The lawsuit alleges that Dell Technologies “shortchanged” its shareholders.
This week, Dell agreed to pay shareholders $1 billion to settle claims of improperly informing them in 2016, when the company used their shares to finance its $67 billion purchase of EMC. The financing of the acquisition took a long time to close. The purchase took place in late 2018 as a result.
Dell announced their decision to settle through an SEC filing this week. In the filing, Dell, along with co-defendants Silver Lake Group and Goldman Sachs, have agreed to settle the Delaware suit with former holders of the Class V common stock.
These shareholders had been claiming Dell breached their fiduciary duties under Delaware law when they offered a transaction value that was allegedly “billions of dollars” below fair market value.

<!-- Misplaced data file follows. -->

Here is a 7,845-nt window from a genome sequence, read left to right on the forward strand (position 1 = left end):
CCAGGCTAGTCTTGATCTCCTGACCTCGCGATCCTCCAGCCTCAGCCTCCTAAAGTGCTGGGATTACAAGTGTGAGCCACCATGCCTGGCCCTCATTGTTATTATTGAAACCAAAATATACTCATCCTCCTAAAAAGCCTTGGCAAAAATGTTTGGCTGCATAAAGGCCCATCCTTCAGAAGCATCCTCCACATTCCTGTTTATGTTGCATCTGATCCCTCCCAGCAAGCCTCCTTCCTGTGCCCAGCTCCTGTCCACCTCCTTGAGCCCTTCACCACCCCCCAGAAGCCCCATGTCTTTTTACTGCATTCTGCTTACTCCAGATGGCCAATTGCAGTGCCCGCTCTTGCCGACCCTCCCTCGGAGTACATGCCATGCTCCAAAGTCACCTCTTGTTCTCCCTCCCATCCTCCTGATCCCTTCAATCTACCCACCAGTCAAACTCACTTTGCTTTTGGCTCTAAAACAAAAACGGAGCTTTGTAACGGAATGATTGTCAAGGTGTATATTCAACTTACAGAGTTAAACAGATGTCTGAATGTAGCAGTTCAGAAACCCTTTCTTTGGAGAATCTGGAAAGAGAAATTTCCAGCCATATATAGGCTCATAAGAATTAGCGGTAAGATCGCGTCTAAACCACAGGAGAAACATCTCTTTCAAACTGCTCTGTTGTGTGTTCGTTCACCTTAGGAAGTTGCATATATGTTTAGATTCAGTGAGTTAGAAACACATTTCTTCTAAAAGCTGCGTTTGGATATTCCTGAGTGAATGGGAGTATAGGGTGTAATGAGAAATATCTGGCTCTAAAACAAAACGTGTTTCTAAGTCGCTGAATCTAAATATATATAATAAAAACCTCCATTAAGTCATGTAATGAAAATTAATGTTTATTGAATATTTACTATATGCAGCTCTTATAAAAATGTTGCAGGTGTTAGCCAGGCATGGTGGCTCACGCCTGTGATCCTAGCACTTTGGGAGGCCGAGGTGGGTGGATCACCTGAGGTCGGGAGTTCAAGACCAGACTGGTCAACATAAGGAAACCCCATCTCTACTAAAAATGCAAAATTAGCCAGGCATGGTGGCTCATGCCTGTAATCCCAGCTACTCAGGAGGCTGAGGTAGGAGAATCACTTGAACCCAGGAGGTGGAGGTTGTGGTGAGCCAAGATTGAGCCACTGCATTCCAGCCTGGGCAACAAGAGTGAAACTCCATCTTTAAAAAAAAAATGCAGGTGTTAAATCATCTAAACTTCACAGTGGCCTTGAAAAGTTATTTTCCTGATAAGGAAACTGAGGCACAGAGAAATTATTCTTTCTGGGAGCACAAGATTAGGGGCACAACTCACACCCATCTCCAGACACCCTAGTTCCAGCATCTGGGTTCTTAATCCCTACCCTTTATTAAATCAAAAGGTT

Dell paid $14 billion in cash for EMC and issued 149,387,617 shares of its Class C common stock to holders of its Class V common stock in exchange for their Class V shares.
10 percent of the original claim
The holders of the Class V shares had originally sought $10.7 billion in damages, claiming that their stock was worth far more than what Dell had paid. In addition, the Class C stock was allegedly worth less than what Michael Dell and Silver Lake claimed.
Specifically, the original complaint claimed the cash price that the Class V stock was supposed to have was $34 per share higher than Dell paid at the time. It also alleged the Dell Class C stock price share of the deal was internally valued at $4 billion, rather than the $10 billion claimed.
A trial regarding the suit had been scheduled to take place next month. An independent special committee of the board has approved the settlement payment by the company. The committee was advised by outside legal counsel, the filing stated. Included in the settlement is a payout on behalf of Goldman Sachs, which serves as Dell’s financial advisor on the transaction.
The settlement remains subject to court approval.